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ContinuousWave: Small Boat Electrical
Battery Switch vs Battery Isolator
|Author||Topic: Battery Switch vs Battery Isolator|
posted 08-09-2005 05:25 PM ET (US)
If you have a battery isolator, do you need a battery switch, except maybe an on/off switch for electronics and other things that might drain the battery? Also, if you have a battery isolator, can you have a deep cycle and starting battery connected to the same isolator? Is the isolator able to use the starting battery for starting, or does it just use which ever battery has the greatest charge? Is the isolator kind of like a smart automatic battery switch?
posted 08-09-2005 08:14 PM ET (US)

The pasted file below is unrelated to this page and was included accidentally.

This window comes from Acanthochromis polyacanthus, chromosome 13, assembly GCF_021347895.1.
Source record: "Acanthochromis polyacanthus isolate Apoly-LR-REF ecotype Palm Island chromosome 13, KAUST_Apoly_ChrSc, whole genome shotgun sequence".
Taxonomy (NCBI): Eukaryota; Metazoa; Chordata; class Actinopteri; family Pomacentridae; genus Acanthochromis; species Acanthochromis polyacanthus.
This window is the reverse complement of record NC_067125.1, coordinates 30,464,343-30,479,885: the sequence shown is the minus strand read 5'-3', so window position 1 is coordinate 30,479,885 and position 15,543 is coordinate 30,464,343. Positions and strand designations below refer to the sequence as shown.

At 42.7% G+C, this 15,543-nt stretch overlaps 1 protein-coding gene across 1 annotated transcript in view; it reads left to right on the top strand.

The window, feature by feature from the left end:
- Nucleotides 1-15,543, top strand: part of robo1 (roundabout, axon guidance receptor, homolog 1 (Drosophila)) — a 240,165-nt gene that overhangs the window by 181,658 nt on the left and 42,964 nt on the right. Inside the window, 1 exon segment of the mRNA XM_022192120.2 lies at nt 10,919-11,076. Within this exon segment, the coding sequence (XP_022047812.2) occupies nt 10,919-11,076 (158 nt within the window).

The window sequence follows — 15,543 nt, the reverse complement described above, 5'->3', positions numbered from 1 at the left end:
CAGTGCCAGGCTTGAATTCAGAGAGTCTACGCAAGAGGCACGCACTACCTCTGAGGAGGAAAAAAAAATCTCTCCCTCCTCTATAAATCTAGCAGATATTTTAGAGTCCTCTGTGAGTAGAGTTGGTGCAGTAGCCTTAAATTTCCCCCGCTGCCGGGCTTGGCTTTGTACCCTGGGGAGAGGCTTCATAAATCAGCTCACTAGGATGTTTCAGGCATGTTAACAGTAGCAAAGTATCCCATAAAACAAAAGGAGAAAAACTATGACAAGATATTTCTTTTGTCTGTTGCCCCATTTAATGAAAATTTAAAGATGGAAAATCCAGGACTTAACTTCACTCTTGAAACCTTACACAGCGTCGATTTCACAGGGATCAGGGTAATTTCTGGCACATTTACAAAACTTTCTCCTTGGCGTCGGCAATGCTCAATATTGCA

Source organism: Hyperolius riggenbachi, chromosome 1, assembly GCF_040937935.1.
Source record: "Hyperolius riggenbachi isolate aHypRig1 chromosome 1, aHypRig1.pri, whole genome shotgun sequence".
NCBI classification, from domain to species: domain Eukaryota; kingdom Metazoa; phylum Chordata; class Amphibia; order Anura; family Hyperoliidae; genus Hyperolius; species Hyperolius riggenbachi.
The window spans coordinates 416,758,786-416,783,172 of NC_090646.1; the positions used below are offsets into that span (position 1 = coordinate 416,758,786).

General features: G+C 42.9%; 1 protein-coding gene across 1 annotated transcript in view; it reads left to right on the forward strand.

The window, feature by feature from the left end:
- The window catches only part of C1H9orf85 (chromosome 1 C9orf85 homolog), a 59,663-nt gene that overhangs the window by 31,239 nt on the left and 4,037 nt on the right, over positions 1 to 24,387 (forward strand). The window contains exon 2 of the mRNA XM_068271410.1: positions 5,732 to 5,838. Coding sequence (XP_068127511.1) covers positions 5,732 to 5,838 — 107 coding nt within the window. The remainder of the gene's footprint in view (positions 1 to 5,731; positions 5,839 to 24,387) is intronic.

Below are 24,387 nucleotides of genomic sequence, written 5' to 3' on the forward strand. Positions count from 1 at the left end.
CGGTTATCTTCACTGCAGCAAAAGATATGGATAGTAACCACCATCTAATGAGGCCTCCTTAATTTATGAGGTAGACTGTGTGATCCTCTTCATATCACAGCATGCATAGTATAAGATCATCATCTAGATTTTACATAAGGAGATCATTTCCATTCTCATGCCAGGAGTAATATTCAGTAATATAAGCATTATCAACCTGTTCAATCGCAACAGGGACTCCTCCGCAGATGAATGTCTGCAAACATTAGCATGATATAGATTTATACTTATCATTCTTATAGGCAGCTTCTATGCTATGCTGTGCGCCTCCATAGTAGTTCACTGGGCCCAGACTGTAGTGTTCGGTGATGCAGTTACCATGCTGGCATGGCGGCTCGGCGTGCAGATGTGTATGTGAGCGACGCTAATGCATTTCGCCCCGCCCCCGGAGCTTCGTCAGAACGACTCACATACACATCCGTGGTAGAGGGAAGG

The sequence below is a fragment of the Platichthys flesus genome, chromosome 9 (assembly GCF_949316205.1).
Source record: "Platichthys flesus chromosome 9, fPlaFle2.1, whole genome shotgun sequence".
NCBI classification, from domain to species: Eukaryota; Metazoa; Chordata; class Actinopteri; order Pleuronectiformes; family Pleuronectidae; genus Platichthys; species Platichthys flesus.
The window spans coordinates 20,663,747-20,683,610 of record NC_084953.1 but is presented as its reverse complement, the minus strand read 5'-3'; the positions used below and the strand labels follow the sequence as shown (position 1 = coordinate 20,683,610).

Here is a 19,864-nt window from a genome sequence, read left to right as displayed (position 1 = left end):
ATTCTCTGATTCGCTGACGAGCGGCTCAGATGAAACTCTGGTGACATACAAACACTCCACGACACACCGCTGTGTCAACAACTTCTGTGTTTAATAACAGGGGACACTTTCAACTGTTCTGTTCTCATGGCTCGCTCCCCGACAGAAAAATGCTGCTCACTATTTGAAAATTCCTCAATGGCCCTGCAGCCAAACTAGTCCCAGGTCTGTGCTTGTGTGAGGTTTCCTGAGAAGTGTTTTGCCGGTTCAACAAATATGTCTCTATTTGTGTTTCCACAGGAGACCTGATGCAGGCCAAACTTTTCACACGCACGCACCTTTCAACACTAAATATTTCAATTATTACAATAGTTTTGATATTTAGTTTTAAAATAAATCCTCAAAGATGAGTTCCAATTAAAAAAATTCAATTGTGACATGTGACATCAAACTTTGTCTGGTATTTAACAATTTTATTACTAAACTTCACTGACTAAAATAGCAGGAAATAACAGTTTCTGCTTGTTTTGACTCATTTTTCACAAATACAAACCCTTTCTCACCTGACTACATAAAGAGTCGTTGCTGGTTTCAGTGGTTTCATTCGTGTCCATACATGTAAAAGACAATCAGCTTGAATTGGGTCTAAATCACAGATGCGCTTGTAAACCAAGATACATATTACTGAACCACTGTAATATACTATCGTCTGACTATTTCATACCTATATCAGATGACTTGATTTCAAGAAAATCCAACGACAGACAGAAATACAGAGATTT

Battery isolator is a term usually applied to a device which tries to keep one battery from discharging another when they are connected in parallel to a source of charging current.
In most small boat installations the source of charging current is also the same conductor or lead that supplies battery current to the starter. In larger boats the charging current is often separated from the starter current and supplied on its own lead or wire or conductor.
The typical installation in a small boat uses the battery isolator to parallel two batteries so that they can be charged simultaneously while at the same time keeping them separated as source of current to various loads on the boat such as the starting motor.
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